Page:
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Learning from success

Authors: Richard N. Haass, President, Council on Foreign Relations, and George J. Mitchell
May 7, 2007
International Herald Tribune

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Today we all can feel good about Northern Ireland. Protestants and Catholics—Unionists and Republicans in local parlance—are about to jointly run their government.

Belfast, for decades the scene of urban terrorism and the deaths of so many innocents, has become a city of peace and possibility.

We participated in this process as envoys for the Bush and Clinton administrations respectively. The lessons of Northern Ireland are worth noting, for while each situation and negotiation is unique, successful diplomatic interventions have much in common.

Those who would shoot or bomb their way to power must be prevented from doing so if they are ever to turn from violence to politics.

At the same time, making sure that people realize that violence will not succeed is not enough. They must also come to believe that a true political path exists, one that will allow them to realize enough of their agenda to persuade their followers to turn away from violence.

Negotiations are essential. Peace never just happens; it is made, issue by issue, point by point. In order to get negotiations launched, preconditions ought to be kept to an absolute minimum.

In the case of Northern Ireland, it was right to make a cease fire a prerequisite. Killing and talking do not go hand in hand. But it was also right not to require that parties give up their arms or join the police force before the talks began.

Confidence needs to be built before more ambitious steps can be taken. Front-loading a negotiation with demanding conditions all but assures that negotiations will not get under way, much less succeed.

Parties should be allowed to hold onto their dreams. No one demanded of Northern Ireland’s Catholics that they let go of their hope for a united Ireland; no one required of local Protestants that they let go of their insistence that they remain a part of the United Kingdom.

They still have those goals, but they have agreed to pursue them exclusively through peaceful and democratic means. That is what matters.

Including in the political process those previously associated with violent groups can actually help. Sometimes it’s hard to stop a war if you don’t talk with those who are involved in it.

To be sure, their participation will likely slow things down and, for a time, block progress. But their endorsement can give the process and its outcome far greater legitimacy and support. Better they become participants than act as spoilers.

Sometimes it is necessary to take a step backwards in order to take several forward. This is precisely what happened several years ago when Northern Ireland’s hard-line parties eclipsed more traditional, moderate elements.

Bringing them in slowed the pace of diplomacy—but increased the odds that a power-sharing agreement, once reached, would have widespread support and staying power.

Some aspects of a negotiation must be conducted in private. This is the way compromises are explored and forged. But it is no less important to make sure that a context is created in which leaders can survive their compromises.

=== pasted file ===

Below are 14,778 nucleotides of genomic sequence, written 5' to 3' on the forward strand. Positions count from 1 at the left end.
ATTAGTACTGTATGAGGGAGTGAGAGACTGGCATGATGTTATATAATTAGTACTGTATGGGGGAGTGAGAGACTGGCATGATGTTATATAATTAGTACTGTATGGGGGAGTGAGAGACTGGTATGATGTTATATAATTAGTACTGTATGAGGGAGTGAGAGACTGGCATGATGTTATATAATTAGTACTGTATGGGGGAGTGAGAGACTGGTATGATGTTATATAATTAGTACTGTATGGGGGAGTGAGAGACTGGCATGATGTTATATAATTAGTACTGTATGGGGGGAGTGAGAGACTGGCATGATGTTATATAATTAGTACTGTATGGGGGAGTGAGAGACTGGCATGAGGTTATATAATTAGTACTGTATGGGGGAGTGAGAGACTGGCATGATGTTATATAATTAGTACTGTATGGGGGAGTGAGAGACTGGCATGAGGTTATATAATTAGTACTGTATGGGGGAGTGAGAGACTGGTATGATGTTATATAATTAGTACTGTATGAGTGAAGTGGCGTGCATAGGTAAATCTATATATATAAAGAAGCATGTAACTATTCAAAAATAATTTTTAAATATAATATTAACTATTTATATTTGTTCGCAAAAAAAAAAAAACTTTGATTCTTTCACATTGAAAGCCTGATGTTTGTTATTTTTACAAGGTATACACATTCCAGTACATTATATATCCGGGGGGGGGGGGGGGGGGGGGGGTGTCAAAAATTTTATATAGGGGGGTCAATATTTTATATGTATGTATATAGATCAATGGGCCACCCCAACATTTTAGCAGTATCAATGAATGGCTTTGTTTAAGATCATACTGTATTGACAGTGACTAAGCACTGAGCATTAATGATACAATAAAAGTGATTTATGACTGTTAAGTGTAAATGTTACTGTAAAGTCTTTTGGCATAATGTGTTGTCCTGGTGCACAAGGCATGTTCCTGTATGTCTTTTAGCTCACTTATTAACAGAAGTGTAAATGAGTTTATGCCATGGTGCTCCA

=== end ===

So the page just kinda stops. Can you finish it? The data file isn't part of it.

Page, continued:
This requires reaching out to civil society and preparing the public for what can and cannot be achieved so that it comes to accept that even partial success is preferable to continued armed struggle. Political leaders are more likely to do the right thing if they sense they also will benefit.

People want and expect to see improvement in their lives. Peace processes cannot thrive in a vacuum. They do best when associated with increased prosperity.

Sanctions should be introduced when there is backsliding. In the case of Northern Ireland, it meant public criticism, stopping diplomatic contacts, the suspension of local institutions. There must be a clear price to be paid for unacceptable actions.

Those who seek to mediate or otherwise assist a negotiation need to coordinate. One reason there is now peace in Northern Ireland is that British, Irish and American policymakers were consistent in what they required and in what they promised. They did not allow themselves to be played off one against the other. Their unity also reinforced the message that there was no alternative to giving up violence and starting to negotiate.

Finally, diplomacy cannot be unrealistically rushed. The Northern Ireland negotiations succeeded nine years after the Good Friday Accord was signed—and the Good Friday Accord itself only came about after years of intense negotiations and decades of violent “troubles.”

Leaders take time to accept that they must give up armed struggle and to sign on to compromise. It also takes time for their supporters to follow. The good news is that enduring peace is worth the wait.

Richard N. Haass, president of the Council on Foreign Relations, was U.S. envoy to the Northern Ireland peace process. George J. Mitchell, chairman of the law firm of DLA Piper, was the majority leader of the U.S. Senate and led the Northern Ireland negotiations from 1996 to 1998.

This article appears in full on CFR.org by permission of its original publisher. It was originally available here.

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